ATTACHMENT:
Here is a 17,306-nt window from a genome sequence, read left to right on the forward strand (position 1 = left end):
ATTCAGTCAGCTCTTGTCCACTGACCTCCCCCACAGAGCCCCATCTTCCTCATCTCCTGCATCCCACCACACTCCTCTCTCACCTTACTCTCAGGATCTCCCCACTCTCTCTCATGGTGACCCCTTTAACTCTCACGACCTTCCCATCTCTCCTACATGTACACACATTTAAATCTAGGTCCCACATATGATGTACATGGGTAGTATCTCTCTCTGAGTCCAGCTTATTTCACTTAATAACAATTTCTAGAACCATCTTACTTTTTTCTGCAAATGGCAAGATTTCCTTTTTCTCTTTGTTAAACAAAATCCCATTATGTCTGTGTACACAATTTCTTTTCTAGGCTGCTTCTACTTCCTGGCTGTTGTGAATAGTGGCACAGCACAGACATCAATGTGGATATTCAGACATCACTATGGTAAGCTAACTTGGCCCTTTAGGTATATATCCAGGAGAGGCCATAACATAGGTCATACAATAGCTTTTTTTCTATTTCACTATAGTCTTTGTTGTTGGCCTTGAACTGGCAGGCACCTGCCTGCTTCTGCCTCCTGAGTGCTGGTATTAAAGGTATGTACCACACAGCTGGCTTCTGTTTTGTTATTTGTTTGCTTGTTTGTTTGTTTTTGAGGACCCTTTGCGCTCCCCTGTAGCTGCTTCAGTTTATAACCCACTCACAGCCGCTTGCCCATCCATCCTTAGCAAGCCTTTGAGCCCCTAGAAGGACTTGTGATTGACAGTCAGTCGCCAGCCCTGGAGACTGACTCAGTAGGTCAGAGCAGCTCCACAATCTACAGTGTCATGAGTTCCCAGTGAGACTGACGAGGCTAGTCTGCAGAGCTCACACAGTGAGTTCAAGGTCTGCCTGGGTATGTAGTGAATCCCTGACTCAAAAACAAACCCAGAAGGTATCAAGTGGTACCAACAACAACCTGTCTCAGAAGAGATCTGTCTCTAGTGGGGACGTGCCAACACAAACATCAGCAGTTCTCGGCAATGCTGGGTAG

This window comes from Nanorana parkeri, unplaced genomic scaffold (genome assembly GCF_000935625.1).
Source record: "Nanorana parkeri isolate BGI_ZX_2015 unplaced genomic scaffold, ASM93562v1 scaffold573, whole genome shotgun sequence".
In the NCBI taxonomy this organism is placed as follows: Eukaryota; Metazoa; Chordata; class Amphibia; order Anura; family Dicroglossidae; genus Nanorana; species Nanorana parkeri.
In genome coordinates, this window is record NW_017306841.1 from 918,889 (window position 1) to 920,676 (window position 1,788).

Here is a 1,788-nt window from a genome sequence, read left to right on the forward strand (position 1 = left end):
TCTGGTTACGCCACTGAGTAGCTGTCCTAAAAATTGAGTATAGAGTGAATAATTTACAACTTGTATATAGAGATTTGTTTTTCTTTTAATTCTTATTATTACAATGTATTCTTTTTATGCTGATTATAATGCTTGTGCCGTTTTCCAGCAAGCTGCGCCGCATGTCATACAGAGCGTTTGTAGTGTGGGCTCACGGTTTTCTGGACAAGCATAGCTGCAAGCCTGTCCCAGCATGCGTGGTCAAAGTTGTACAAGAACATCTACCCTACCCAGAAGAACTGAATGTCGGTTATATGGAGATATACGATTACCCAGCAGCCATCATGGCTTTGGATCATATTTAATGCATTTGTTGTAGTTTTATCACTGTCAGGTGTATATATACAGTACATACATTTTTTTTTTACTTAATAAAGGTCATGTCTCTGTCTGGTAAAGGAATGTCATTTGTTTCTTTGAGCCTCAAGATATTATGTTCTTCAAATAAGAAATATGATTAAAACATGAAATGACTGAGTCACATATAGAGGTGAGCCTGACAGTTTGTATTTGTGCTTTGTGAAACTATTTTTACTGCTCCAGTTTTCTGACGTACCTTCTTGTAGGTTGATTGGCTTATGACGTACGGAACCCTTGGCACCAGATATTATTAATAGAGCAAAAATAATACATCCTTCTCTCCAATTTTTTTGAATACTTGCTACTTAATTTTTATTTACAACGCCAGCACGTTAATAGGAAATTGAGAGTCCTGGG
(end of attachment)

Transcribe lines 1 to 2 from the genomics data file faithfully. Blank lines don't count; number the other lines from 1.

Here is a 17,306-nt window from a genome sequence, read left to right on the forward strand (position 1 = left end):
ATTCAGTCAGCTCTTGTCCACTGACCTCCCCCACAGAGCCCCATCTTCCTCATCTCCTGCATCCCACCACACTCCTCTCTCACCTTACTCTCAGGATCTCCCCACTCTCTCTCATGGTGACCCCTTTAACTCTCACGACCTTCCCATCTCTCCTACATGTACACACATTTAAATCTAGGTCCCACATATGATGTACATGGGTAGTATCTCTCTCTGAGTCCAGCTTATTTCACTTAATAACAATTTCTAGAACCATCTTACTTTTTTCTGCAAATGGCAAGATTTCCTTTTTCTCTTTGTTAAACAAAATCCCATTATGTCTGTGTACACAATTTCTTTTCTAGGCTGCTTCTACTTCCTGGCTGTTGTGAATAGTGGCACAGCACAGACATCAATGTGGATATTCAGACATCACTATGGTAAGCTAACTTGGCCCTTTAGGTATATATCCAGGAGAGGCCATAACATAGGTCATACAATAGCTTTTTTTCTATTTCACTATAGTCTTTGTTGTTGGCCTTGAACTGGCAGGCACCTGCCTGCTTCTGCCTCCTGAGTGCTGGTATTAAAGGTATGTACCACACAGCTGGCTTCTGTTTTGTTATTTGTTTGCTTGTTTGTTTGTTTTTGAGGACCCTTTGCGCTCCCCTGTAGCTGCTTCAGTTTATAACCCACTCACAGCCGCTTGCCCATCCATCCTTAGCAAGCCTTTGAGCCCCTAGAAGGACTTGTGATTGACAGTCAGTCGCCAGCCCTGGAGACTGACTCAGTAGGTCAGAGCAGCTCCACAATCTACAGTGTCATGAGTTCCCAGTGAGACTGACGAGGCTAGTCTGCAGAGCTCACACAGTGAGTTCAAGGTCTGCCTGGGTATGTAGTGAATCCCTGACTCAAAAACAAACCCAGAAGGTATCAAGTGGTACCAACAACAACCTGTCTCAGAAGAGATCTGTCTCTAGTGGGGACGTGCCAACACAAACATCAGCAGTTCTCGGCAATGCTGGGTAG